When I pick up my children’s schoolbags, I can’t remember a time when they were as heavy as they are today. I know I’m not the only parent that is concerned. School bags these days are filled with laptops, textbooks, water bottles, and sports gear – and we ask ourselves, “Is this causing damage to my child’s spine? How much weight is too much?”
Both national and international research in this area is insufficient – and that’s not the fault of clinicians. Proving that children’s backpacks are too heavy, and that they are causing accelerated disk degeneration or other physical ailments is close to impossible. It would take longitudinal, clinical studies that assess children over a 15–20-year period, following them into adulthood. To isolate symptoms as a cause of heavy backpacks would require a study with an immensely large sample. The terms of a study like this are foundationally unethical, in the sense that children would need to be subjected to unsafe weights to fulfil the study and determine a conclusion. Even if the study were to occur, the results would not be determined until another generation of young Australians has suffered.
Given that instances of disc degeneration in adults requiring surgery has grown exponentially in the last 20 years, and there are clear obstacles in our ability to test the acceptable weight of backpacks, determining a “safe” body weight to load weight must be prioritised. The American Academy of Paediatrics recommends that a child’s backpack weigh no more than 10%-15% of their body weight, with this precedent backed up by similar workplace recommendations for adults.
Safe Work Australia National Code of Practice for Manual Handling safety standards require adults of 90kgs on average to carry no more than 16kgs. This equates to around 15% of their body weight, and this standard is in place because evidence shows the risk of back injury increases significantly with objects above this range. A child of 30-35kgs carrying a backpack between 10-12kgs equates to around 30% of their body weight. This is double the Code of Practice.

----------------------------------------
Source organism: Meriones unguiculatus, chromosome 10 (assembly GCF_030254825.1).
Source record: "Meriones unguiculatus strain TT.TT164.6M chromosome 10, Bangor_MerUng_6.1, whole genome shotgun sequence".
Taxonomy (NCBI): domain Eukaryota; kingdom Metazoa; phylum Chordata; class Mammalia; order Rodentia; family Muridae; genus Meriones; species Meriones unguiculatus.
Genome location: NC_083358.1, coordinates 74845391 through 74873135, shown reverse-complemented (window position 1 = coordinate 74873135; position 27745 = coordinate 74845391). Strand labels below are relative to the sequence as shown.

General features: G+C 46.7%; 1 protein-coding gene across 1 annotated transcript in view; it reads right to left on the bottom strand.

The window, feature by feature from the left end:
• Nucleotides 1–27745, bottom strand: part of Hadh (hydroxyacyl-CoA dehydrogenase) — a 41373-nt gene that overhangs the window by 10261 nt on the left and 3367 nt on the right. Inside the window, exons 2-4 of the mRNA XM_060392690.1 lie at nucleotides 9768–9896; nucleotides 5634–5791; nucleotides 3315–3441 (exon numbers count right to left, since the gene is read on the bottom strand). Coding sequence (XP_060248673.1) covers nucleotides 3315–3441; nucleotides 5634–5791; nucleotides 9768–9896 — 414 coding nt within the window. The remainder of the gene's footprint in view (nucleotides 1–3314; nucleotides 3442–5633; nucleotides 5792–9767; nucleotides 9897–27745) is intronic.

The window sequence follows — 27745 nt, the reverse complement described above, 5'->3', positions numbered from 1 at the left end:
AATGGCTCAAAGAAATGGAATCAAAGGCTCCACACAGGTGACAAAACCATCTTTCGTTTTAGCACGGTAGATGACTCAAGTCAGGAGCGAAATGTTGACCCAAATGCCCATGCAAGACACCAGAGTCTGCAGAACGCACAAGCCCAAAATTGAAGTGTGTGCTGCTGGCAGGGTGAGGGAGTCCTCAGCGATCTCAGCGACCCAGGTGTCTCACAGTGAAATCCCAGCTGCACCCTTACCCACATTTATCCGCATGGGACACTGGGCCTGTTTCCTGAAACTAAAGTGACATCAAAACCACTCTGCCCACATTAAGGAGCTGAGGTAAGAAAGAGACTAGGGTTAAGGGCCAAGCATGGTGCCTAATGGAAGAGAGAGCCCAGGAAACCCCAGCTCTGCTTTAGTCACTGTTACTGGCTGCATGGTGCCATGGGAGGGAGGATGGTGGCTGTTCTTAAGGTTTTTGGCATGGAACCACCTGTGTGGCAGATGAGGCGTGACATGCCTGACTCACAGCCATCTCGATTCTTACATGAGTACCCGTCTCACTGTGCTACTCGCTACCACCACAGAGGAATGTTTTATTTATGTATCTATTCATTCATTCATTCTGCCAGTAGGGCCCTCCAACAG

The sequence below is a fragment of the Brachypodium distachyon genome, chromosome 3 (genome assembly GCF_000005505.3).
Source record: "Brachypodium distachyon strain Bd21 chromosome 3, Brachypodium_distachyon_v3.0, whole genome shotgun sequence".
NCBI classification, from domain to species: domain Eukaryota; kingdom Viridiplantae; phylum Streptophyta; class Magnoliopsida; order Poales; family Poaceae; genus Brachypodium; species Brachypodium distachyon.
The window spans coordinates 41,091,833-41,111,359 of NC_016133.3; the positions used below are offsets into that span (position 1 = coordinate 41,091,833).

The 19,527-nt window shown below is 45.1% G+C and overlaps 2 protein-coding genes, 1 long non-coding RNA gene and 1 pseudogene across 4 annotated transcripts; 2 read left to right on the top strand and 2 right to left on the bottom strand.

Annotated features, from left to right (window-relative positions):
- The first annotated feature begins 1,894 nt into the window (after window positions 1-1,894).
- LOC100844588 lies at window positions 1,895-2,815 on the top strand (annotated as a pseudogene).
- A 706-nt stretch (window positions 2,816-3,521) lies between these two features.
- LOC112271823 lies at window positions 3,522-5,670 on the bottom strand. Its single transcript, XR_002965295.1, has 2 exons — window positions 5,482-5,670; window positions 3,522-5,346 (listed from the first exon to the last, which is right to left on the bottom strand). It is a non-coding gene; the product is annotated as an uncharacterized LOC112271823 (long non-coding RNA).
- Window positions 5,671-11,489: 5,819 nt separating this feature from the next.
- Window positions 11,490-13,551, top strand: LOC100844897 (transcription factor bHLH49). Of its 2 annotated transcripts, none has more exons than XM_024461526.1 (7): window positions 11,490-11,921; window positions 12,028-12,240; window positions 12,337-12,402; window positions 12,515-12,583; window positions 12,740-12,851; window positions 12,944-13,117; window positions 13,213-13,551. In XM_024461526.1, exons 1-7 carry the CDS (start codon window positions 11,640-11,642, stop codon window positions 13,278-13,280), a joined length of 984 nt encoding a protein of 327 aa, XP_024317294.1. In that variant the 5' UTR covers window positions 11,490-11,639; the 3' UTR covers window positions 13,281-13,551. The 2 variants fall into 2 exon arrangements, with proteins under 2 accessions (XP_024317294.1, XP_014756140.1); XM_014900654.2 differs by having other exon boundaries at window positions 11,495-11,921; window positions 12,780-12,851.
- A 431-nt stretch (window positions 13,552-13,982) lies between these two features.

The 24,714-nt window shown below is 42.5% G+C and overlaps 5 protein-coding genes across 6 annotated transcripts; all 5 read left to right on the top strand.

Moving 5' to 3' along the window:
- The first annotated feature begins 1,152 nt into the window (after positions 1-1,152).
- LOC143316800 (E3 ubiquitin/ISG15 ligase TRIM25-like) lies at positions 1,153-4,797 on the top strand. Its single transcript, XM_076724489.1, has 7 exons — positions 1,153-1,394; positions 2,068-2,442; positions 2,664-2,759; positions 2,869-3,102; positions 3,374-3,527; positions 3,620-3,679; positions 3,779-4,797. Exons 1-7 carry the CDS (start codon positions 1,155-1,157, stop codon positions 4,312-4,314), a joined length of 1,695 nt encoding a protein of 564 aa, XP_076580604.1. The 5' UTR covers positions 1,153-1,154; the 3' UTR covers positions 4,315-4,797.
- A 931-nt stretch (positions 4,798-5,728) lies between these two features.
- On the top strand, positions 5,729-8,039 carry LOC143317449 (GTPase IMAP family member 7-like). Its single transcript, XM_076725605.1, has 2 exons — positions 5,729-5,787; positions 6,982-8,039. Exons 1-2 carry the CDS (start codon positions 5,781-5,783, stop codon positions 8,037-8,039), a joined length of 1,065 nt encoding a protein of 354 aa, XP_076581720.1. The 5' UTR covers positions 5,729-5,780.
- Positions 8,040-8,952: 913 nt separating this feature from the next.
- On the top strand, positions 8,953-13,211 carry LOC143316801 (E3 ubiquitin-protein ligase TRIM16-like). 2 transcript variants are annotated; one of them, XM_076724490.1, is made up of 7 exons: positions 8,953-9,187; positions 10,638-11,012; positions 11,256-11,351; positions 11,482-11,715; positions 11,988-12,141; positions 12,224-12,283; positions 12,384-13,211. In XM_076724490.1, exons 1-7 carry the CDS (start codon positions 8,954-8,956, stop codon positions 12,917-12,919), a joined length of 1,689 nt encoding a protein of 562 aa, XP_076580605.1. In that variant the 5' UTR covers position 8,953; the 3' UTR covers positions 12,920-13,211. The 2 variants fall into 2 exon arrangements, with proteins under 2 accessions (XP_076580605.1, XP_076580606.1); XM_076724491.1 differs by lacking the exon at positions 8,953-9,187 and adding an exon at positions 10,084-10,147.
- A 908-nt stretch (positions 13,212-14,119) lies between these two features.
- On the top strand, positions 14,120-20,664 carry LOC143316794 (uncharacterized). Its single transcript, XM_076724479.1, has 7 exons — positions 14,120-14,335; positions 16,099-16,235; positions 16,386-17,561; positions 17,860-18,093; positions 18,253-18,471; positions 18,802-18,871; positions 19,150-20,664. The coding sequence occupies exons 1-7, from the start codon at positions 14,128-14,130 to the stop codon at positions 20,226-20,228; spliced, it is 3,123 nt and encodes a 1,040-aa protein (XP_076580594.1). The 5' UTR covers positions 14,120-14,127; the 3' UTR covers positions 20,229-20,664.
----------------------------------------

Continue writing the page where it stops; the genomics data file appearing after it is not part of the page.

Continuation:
The weight that many school children are carrying on their backs is the equivalent of breaking WHS safe carrying limits every day for the better part of a decade. This is compounded by the fact that, unlike adults, children are still developing physically, and so are at far greater risk of causing long-term damage.
There is a need for urgent intervention in this area to introduce regulations on the upper limit of weight children should be expected to carry. Given the long-term consequences of the issue, this should be legislated and enforced by our schools. Schools will also need to adjust to this change: homework and other at-home studies should not require our kids to carry large textbooks to and from home every day. In an era of e-learning that spans multiple industries, we’re actively reducing the need for physical learning materials like textbooks. Yet this hasn’t applied to schools and, anecdotally, children’s schoolbags are heavier than they’ve ever been.
As a neurosurgeon and spinal surgeon, as well as a University professor, my recommendation is to introduce regulations limiting the upper weight of what a child should be carrying. This needs to account for:
- Acceptable bodyweight to carrying weight ratio,
- The fact that children are still developing, and
- Children will often not wear their bags as instructed.
Given these factors, my initial recommendation would be that children do not carry more than 10-15% of their own body weight.
I believe if parents take this as a guide, they will be significantly reducing the likelihood of their child experiencing accelerated disc degeneration.
When picking a school bag, I recommend also looking for:
- Wide straps, to support the shoulders and prevent the straps from digging in and compromising circulation
- Multiple pockets, to distribute weight more evenly, making sure to pack the heaviest items closest to the back to minimise additional strain
- Tightened straps, so the bag can be allowed to rest close to the waist
The objective is to allow children to walk normally with a healthy and upright posture, rather than having to adopt a ‘forward head posture’ or unnatural extension because of the weight.